A Conversation with Matt Fry, Global Detroit’s New Communications Director!

Matt Fry

Get to know Global Detroit's New Communications Director, Matt Fry!


Global Detroit Communications and Development Manager Sofia Kuczer recently sat down with new Communications Director Matt Fry to chat about work, life, vintage stereo equipment, and their mutual love of Detroit and antiques. With a background in brand advertising and executive nonprofit leadership, Matt has applied his skills to the fine arts field by working as a marketing director for world-class museums like the Detroit Institute of Arts and the Walters Art Museum in Baltimore. Most recently, he led the 90-year-old Detroit Artists Market gallery through two strategic plans, pioneered an annual art auction fundraiser, and safely guided the organization through the pandemic. Read on to learn more about Matt and his diverse experiences and interests. The Global Detroit team is thrilled to have him on board!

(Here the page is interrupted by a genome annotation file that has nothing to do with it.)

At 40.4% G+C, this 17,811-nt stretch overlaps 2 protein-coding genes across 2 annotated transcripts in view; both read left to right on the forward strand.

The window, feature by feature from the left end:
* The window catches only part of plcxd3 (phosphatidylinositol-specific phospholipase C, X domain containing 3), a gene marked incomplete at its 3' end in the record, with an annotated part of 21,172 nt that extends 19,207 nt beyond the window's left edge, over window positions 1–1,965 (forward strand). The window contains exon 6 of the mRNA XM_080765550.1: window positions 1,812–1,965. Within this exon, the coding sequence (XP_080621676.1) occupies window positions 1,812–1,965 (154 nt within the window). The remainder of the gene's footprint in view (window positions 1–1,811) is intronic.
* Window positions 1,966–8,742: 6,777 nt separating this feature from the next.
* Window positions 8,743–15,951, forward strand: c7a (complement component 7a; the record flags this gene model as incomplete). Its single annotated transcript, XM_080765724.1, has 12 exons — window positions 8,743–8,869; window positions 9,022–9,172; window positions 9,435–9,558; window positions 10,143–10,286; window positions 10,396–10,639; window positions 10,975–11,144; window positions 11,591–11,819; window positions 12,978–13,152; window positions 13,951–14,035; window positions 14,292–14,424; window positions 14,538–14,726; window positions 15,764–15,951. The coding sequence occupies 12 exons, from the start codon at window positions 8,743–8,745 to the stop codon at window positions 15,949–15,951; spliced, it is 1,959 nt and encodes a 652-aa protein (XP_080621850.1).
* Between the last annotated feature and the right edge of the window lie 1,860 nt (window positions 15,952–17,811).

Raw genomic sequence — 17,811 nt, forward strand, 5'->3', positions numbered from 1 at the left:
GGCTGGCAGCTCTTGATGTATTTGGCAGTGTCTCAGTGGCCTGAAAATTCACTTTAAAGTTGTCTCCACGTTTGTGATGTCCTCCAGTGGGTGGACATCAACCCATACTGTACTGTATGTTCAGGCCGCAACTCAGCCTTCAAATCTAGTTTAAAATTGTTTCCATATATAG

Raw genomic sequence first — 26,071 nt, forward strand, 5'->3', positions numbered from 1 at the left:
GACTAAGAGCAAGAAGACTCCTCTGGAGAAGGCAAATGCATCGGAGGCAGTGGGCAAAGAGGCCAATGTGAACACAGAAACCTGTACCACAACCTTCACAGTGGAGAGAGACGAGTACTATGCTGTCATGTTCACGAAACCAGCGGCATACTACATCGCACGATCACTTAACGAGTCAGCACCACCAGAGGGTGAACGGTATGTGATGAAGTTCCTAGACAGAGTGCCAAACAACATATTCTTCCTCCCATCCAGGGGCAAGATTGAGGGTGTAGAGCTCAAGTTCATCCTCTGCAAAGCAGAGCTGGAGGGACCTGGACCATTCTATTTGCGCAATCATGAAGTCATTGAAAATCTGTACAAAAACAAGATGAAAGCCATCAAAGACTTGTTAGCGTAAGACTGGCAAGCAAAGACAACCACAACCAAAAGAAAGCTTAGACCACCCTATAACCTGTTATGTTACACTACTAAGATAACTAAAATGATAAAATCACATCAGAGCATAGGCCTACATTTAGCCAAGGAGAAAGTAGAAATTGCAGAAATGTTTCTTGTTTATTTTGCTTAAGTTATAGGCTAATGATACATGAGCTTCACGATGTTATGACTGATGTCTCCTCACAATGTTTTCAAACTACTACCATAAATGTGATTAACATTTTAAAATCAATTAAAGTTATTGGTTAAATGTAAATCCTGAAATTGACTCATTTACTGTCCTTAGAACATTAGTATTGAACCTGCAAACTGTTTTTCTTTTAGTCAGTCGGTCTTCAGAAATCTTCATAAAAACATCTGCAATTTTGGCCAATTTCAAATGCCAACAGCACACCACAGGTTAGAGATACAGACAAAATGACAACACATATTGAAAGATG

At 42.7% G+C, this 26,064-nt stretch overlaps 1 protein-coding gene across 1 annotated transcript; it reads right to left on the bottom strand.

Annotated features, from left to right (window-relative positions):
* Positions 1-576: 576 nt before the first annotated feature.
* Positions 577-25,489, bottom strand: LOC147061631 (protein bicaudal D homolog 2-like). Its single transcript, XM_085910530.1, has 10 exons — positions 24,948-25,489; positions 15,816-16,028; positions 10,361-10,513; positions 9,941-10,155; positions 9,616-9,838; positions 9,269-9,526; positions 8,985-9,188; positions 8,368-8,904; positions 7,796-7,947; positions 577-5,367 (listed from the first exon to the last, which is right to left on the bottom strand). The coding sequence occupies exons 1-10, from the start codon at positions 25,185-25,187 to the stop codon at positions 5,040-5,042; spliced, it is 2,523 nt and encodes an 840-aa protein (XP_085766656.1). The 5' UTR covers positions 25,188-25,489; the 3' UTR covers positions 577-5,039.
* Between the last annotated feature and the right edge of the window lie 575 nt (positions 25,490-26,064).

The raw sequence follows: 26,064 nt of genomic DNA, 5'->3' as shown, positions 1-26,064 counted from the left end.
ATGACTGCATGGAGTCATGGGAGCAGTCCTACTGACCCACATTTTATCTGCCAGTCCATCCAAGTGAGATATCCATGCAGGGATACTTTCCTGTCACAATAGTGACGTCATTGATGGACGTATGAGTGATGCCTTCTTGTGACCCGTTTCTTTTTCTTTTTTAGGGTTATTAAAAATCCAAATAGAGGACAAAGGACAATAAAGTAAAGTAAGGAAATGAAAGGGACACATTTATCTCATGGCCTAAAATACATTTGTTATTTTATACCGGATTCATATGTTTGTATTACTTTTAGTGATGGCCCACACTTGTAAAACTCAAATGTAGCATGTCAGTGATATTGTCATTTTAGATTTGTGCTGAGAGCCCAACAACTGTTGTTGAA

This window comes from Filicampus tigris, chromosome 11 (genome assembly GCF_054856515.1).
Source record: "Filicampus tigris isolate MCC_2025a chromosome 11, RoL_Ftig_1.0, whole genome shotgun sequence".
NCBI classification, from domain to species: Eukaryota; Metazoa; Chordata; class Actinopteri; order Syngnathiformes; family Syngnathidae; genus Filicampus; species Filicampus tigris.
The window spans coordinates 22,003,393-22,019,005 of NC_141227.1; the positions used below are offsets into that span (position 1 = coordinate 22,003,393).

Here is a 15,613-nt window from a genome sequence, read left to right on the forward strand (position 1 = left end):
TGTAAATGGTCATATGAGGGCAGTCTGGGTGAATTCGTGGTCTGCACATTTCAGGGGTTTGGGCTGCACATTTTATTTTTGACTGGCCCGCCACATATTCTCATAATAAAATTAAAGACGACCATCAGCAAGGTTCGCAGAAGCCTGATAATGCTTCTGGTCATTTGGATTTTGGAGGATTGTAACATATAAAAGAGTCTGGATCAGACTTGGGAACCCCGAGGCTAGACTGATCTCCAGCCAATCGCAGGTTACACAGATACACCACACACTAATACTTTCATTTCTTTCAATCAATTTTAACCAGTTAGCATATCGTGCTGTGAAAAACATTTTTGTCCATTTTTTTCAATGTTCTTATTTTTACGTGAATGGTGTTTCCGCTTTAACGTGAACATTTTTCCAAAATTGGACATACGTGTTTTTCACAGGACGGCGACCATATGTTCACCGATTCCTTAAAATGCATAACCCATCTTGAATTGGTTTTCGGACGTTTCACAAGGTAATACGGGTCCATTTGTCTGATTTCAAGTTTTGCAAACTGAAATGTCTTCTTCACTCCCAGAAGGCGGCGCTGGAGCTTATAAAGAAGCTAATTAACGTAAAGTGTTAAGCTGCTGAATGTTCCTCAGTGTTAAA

Before accepting this position at Global Detroit, you were the executive director at the Detroit Artists Market (DAM), and prior to that worked as the Marketing Director at the DIA. What led to your decision to pivot from the fine arts world to Global Detroit?

Regardless of what I’ve done in my life, I’ve always wanted to positively contribute to the world in any way I can. In the arts, I knew the work always had great benefit to community and culture overall. I saw that Global Detroit was doing amazing things for the economy, local communities, and culture, which attracted me to it immediately. I believe it’s a great area to complement my skill set and experience, and the diversity of the organization and the people it serves appeals to me greatly.

Your work reached a wide audience in the mid-aughts with the DIA’s memorable “Let Yourself Go” campaign after the museum’s historic renovation. What are some of the biggest lessons you learned during this time?